The Court’s Own Individual Mandate (They Get By With a Little Help from Their Friends)

March 28th, 2012

Inspired by To hear another side, court calls on its ‘friends’ (Washington Post3/28/12 page A8).


“Pity Robert Long. The Washington-based lawyer was specially invited by the Supreme Court to make the case for a legal position that neither party in the health-care challenge was willing to take. Yet no sooner did he launch into his argument at Monday’s hearing than the justices began ripping it to shreds.” – Washington Post


“Maybe there are people who feel they can afford to say no. I certainly didn’t. It’s a great honor.” – Stephen McAllister, another lawyer asked last year to appear as friend of the court


It’s an honor to be asked by the Court to prepare and present an amicus brief,

Though not being given that “honor” is a significant financial relief.


The Court appoints about one such “friend” per year,

Unashamed their services to commandeer.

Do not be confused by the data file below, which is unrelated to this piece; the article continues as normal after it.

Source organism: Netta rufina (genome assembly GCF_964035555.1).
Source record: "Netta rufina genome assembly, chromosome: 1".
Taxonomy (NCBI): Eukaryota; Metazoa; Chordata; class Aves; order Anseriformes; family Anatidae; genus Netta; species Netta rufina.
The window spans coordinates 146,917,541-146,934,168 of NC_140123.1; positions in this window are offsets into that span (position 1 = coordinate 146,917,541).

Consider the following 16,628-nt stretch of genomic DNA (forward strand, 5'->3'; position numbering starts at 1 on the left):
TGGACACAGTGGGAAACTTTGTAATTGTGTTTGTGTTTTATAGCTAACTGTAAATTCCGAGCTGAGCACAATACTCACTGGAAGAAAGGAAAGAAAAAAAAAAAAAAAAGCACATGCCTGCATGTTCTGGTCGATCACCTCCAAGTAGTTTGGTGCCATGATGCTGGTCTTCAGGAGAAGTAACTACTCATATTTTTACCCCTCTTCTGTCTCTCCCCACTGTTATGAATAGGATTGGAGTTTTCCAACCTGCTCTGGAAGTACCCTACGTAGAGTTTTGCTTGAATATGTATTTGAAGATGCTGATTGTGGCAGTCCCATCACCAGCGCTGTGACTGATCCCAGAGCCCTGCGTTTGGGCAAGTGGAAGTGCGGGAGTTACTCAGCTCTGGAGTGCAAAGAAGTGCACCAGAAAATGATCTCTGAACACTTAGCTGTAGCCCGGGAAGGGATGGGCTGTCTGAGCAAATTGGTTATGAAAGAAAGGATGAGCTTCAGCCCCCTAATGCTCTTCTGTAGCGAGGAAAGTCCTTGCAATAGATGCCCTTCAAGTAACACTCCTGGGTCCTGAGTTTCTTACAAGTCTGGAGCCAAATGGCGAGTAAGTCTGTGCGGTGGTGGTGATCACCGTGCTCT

That’s because the Court’s friends must work for free,

Which sounds a lot like a mandate to me.


Robert Long is a local lawyer in good repute

“Asked” by the Supremes to argue something the parties didn’t dispute.


(That is whether parties had to wait until the penalty was paid

Before challenging the mandate which they thereby disobeyed.)


Attorney Stephen McAllister was another recent recruit,

Asked from his office in Kansas to commute.


He worked around the clock for a quarter year,

Taking a break from his paying career.


(That’s a full ten times the 2.5% tax

Which the individual mandate exacts.)


The Court’s also considering whether Medicare funds are too great a temptation

To allow Congress to make their receipt conditional on a reciprocal obligation.


That sounds a lot like offering an unrefusable honor to a former clerk

In return for three months of free work.


Here’s your theme music, A Little Help from My Friends by Joe Cocker. (I like the Beatles version too, but Cocker’s rocks much harder.)

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